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Delayed probe into 2017 death at Butterstone school shows ‘considerable lack of respect’ to student’s family

New School Butterstone
New School Butterstone

A fresh probe is under way into the sudden death of a teenager at the New School Butterstone.

The apparent suicide in February 2017 set in motion a breakdown in the turbulent relationship between senior school staff and Perth and Kinross Council.

Jim Martin CBE, who released the results of his independent inquiry into the school’s closure this week, confirmed that a “significant case review” into the 17-year-old’s death had now started.

But he said the delayed investigation, which began more than three years after the tragedy, “showed a considerable lack of respect” to the student’s family.

Mr Martin’s review found that concerns about child protection – unrelated to the 2017 death – and financial problems had led to the school’s shock closure in November 2018.

With just four days’ notice, all 24 students were forced out of the building and 51 staff lost their jobs.

The school’s head Bill Colley has rejected the findings of the review and said he felt “scapegoated” by others involved in the inquiry.

The suicide came just weeks after a former student took their own life, the inquiry heard.

Mr Martin said: “The aftermath of this event had a considerable impact on all those connected with the school, particularly those staff who had gone to the young person’s assistance.”

He said the pupil – who has not been identified – had been at Butterstone for two years.

“Not long before their suicide, Perth and Kinross Council had written to confirm that they would not support the pupil’s attendance at the school for a third year,” said Mr Martin, stressing that the question of why the young person decided to take their life was not part of his review.

“Now, three-and-a-half years after the young person’s tragic death, I am told the Significant Case Review is now under way.

“In my view, and I acknowledge this is also outwith the terms of the review, this delay shows a considerable lack of respect for the young person’s family, and for those members of the school staff who were directly responsible for trying to assist the pupil and to manage the school in the aftermath of this tragic event.”

He said he was grateful to the teenager’s family for supporting the review.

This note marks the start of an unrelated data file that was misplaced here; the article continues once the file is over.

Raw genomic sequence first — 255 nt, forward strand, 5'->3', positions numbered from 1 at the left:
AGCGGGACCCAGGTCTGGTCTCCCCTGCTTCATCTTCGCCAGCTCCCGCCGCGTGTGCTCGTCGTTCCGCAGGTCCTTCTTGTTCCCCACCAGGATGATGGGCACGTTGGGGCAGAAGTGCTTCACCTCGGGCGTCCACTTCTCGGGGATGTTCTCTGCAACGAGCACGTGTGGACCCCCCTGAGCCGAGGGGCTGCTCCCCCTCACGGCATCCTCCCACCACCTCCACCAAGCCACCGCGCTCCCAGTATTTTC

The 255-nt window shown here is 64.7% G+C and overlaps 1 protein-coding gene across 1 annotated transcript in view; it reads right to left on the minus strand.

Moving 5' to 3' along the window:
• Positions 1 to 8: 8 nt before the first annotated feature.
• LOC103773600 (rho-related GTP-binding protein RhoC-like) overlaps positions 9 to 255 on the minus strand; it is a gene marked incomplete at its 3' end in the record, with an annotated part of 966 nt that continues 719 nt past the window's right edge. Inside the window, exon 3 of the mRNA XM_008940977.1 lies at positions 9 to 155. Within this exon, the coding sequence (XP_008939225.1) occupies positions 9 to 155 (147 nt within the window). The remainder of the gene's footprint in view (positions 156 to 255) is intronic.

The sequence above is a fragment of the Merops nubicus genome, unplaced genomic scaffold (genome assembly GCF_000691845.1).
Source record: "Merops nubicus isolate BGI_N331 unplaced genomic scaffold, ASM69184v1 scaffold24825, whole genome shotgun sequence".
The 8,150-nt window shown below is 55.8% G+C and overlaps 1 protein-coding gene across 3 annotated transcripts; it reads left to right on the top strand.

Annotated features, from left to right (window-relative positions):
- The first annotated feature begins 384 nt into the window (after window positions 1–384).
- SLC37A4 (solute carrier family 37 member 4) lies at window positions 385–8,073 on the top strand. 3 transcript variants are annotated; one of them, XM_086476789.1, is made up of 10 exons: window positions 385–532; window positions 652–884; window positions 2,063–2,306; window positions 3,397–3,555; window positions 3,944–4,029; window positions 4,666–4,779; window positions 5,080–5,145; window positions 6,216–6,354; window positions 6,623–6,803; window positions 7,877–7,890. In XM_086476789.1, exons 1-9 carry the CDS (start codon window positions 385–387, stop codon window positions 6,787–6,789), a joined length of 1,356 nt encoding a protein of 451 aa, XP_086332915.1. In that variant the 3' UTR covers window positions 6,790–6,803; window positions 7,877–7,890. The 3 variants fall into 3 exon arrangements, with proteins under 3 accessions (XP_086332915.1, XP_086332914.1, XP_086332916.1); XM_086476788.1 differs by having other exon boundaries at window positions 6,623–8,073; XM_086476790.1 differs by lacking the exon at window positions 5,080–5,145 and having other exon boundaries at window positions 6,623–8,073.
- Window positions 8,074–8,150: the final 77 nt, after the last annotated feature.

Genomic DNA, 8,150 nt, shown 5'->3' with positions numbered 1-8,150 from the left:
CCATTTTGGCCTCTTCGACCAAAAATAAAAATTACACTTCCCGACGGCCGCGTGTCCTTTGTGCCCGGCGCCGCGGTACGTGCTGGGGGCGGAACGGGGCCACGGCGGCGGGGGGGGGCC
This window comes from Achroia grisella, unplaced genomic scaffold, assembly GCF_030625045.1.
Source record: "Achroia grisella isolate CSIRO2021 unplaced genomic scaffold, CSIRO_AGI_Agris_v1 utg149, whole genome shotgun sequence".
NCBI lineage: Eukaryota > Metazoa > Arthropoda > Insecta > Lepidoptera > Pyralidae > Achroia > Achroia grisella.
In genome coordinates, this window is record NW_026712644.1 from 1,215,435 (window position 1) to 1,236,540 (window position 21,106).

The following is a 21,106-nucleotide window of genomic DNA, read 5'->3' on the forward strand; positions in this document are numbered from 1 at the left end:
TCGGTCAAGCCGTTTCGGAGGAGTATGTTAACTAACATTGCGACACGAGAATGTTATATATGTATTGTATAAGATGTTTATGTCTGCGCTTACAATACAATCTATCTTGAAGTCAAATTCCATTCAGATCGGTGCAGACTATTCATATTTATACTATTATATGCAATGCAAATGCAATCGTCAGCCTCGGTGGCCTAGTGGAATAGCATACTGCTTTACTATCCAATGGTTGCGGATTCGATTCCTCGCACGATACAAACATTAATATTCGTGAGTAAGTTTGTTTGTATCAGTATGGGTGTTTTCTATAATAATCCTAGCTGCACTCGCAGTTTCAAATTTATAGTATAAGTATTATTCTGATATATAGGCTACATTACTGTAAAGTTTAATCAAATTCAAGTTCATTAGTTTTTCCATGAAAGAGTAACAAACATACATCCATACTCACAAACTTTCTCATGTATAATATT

Significant Case Reviews are carried out by child protection committees and evaluated by the Care Inspectorate.

The aim is to establish the facts surrounding the case and look at what lessons can be learned. The Care Inspectorate has declined to comment.

After the student’s death, Perth and Kinross Council issued a list of demands to the school.

Mr Martin said: “The tone of the letter, while offering condolences, was at best insensitive, took no account of the impact of events on the staff of the school, or the challenges they faced in trying to manage a small school through a traumatic event.”

The review found this had a damaging effect on relationships between the school and the local authority. It led to staff believing council officials were “out to make life as difficult as possible for the school in the hope that it would fail”.

Mr Martin said: “Neither the senior management staff of the school, nor the council officials, come out of this well.

“It appears to me that, over the piece, neither was prepared to accept that the other was acting in good faith.”

A Perth and Kinross Council spokesperson said: “The council can confirm that the Child Protection Committee has systems in place to follow national guidance in relation to the conduct of multi-agency case reviews.

“In this case, the appropriate timing for commencing this work has been kept under regular review. An independent reviewer was appointed in January 2020 and it would not be appropriate to comment further while this work is underway.”